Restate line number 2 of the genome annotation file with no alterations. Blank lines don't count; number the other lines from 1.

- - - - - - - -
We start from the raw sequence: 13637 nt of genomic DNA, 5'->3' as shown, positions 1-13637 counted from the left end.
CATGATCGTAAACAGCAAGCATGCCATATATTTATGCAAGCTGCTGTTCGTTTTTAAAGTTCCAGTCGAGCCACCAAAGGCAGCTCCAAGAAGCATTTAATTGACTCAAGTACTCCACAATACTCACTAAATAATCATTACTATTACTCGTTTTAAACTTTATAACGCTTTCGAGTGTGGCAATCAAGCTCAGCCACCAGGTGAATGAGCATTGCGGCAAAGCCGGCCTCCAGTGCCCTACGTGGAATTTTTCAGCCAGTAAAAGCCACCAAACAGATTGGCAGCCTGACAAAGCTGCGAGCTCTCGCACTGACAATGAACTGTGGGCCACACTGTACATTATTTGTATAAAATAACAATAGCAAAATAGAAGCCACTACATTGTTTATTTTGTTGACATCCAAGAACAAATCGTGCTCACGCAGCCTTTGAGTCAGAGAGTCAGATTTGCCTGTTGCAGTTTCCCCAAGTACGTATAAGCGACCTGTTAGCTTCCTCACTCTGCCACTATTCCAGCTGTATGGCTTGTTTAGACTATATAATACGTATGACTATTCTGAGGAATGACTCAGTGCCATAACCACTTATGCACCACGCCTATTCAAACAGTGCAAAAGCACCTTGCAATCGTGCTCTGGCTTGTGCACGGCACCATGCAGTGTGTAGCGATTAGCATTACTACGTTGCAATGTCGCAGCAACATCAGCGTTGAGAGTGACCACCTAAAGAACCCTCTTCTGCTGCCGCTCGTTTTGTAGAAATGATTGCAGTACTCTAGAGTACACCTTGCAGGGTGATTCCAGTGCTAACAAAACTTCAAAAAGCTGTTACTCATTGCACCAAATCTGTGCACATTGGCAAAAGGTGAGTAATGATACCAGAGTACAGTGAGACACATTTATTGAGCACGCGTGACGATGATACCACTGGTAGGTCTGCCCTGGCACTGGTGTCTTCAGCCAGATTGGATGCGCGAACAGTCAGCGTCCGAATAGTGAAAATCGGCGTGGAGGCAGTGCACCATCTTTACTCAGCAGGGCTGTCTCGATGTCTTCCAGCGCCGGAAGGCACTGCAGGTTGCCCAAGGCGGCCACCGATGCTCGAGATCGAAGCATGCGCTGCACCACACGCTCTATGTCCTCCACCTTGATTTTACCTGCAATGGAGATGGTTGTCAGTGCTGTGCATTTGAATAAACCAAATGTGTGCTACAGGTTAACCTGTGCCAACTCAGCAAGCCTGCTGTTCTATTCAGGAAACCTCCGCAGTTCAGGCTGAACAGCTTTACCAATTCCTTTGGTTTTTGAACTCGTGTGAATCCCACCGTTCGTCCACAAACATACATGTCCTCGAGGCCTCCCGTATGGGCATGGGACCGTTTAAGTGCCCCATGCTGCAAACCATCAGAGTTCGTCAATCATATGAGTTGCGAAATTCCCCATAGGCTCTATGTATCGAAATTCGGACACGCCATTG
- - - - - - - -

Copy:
CATGATCGTAAACAGCAAGCATGCCATATATTTATGCAAGCTGCTGTTCGTTTTTAAAGTTCCAGTCGAGCCACCAAAGGCAGCTCCAAGAAGCATTTAATTGACTCAAGTACTCCACAATACTCACTAAATAATCATTACTATTACTCGTTTTAAACTTTATAACGCTTTCGAGTGTGGCAATCAAGCTCAGCCACCAGGTGAATGAGCATTGCGGCAAAGCCGGCCTCCAGTGCCCTACGTGGAATTTTTCAGCCAGTAAAAGCCACCAAACAGATTGGCAGCCTGACAAAGCTGCGAGCTCTCGCACTGACAATGAACTGTGGGCCACACTGTACATTATTTGTATAAAATAACAATAGCAAAATAGAAGCCACTACATTGTTTATTTTGTTGACATCCAAGAACAAATCGTGCTCACGCAGCCTTTGAGTCAGAGAGTCAGATTTGCCTGTTGCAGTTTCCCCAAGTACGTATAAGCGACCTGTTAGCTTCCTCACTCTGCCACTATTCCAGCTGTATGGCTTGTTTAGACTATATAATACGTATGACTATTCTGAGGAATGACTCAGTGCCATAACCACTTATGCACCACGCCTATTCAAACAGTGCAAAAGCACCTTGCAATCGTGCTCTGGCTTGTGCACGGCACCATGCAGTGTGTAGCGATTAGCATTACTACGTTGCAATGTCGCAGCAACATCAGCGTTGAGAGTGACCACCTAAAGAACCCTCTTCTGCTGCCGCTCGTTTTGTAGAAATGATTGCAGTACTCTAGAGTACACCTTGCAGGGTGATTCCAGTGCTAACAAAACTTCAAAAAGCTGTTACTCATTGCACCAAATCTGTGCACATTGGCAAAAGGTGAGTAATGATACCAGAGTACAGTGAGACACATTTATTGAGCACGCGTGACGATGATACCACTGGTAGGTCTGCCCTGGCACTGGTGTCTTCAGCCAGATTGGATGCGCGAACAGTCAGCGTCCGAATAGTGAAAATCGGCGTGGAGGCAGTGCACCATCTTTACTCAGCAGGGCTGTCTCGATGTCTTCCAGCGCCGGAAGGCACTGCAGGTTGCCCAAGGCGGCCACCGATGCTCGAGATCGAAGCATGCGCTGCACCACACGCTCTATGTCCTCCACCTTGATTTTACCTGCAATGGAGATGGTTGTCAGTGCTGTGCATTTGAATAAACCAAATGTGTGCTACAGGTTAACCTGTGCCAACTCAGCAAGCCTGCTGTTCTATTCAGGAAACCTCCGCAGTTCAGGCTGAACAGCTTTACCAATTCCTTTGGTTTTTGAACTCGTGTGAATCCCACCGTTCGTCCACAAACATACATGTCCTCGAGGCCTCCCGTATGGGCATGGGACCGTTTAAGTGCCCCATGCTGCAAACCATCAGAGTTCGTCAATCATATGAGTTGCGAAATTCCCCATAGGCTCTATGTATCGAAATTCGGACACGCCATTG